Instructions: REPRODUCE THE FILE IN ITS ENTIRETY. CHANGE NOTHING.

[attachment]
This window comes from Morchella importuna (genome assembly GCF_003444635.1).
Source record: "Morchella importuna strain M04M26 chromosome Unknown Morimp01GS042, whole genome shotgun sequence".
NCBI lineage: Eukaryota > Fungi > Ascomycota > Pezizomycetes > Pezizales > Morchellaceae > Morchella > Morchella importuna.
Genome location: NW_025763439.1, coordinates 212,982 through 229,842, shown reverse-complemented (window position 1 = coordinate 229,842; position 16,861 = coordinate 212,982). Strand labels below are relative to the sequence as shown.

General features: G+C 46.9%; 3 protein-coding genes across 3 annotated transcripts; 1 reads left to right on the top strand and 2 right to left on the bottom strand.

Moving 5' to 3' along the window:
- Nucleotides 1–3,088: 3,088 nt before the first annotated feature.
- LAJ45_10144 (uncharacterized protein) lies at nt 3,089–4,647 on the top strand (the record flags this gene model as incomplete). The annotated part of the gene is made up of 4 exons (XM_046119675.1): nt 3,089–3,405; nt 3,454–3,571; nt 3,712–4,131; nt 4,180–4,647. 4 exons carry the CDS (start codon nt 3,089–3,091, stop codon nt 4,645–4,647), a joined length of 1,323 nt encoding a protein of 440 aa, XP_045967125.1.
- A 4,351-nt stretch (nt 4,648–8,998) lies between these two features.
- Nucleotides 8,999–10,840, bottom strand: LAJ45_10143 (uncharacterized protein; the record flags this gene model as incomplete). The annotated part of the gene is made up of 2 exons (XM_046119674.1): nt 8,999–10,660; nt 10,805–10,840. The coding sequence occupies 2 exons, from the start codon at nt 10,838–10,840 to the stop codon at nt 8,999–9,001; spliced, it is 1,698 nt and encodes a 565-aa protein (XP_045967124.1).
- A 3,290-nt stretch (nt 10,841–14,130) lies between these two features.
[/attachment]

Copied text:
This window comes from Morchella importuna (genome assembly GCF_003444635.1).
Source record: "Morchella importuna strain M04M26 chromosome Unknown Morimp01GS042, whole genome shotgun sequence".
NCBI lineage: Eukaryota > Fungi > Ascomycota > Pezizomycetes > Pezizales > Morchellaceae > Morchella > Morchella importuna.
Genome location: NW_025763439.1, coordinates 212,982 through 229,842, shown reverse-complemented (window position 1 = coordinate 229,842; position 16,861 = coordinate 212,982). Strand labels below are relative to the sequence as shown.

General features: G+C 46.9%; 3 protein-coding genes across 3 annotated transcripts; 1 reads left to right on the top strand and 2 right to left on the bottom strand.

Moving 5' to 3' along the window:
- Nucleotides 1–3,088: 3,088 nt before the first annotated feature.
- LAJ45_10144 (uncharacterized protein) lies at nt 3,089–4,647 on the top strand (the record flags this gene model as incomplete). The annotated part of the gene is made up of 4 exons (XM_046119675.1): nt 3,089–3,405; nt 3,454–3,571; nt 3,712–4,131; nt 4,180–4,647. 4 exons carry the CDS (start codon nt 3,089–3,091, stop codon nt 4,645–4,647), a joined length of 1,323 nt encoding a protein of 440 aa, XP_045967125.1.
- A 4,351-nt stretch (nt 4,648–8,998) lies between these two features.
- Nucleotides 8,999–10,840, bottom strand: LAJ45_10143 (uncharacterized protein; the record flags this gene model as incomplete). The annotated part of the gene is made up of 2 exons (XM_046119674.1): nt 8,999–10,660; nt 10,805–10,840. The coding sequence occupies 2 exons, from the start codon at nt 10,838–10,840 to the stop codon at nt 8,999–9,001; spliced, it is 1,698 nt and encodes a 565-aa protein (XP_045967124.1).
- A 3,290-nt stretch (nt 10,841–14,130) lies between these two features.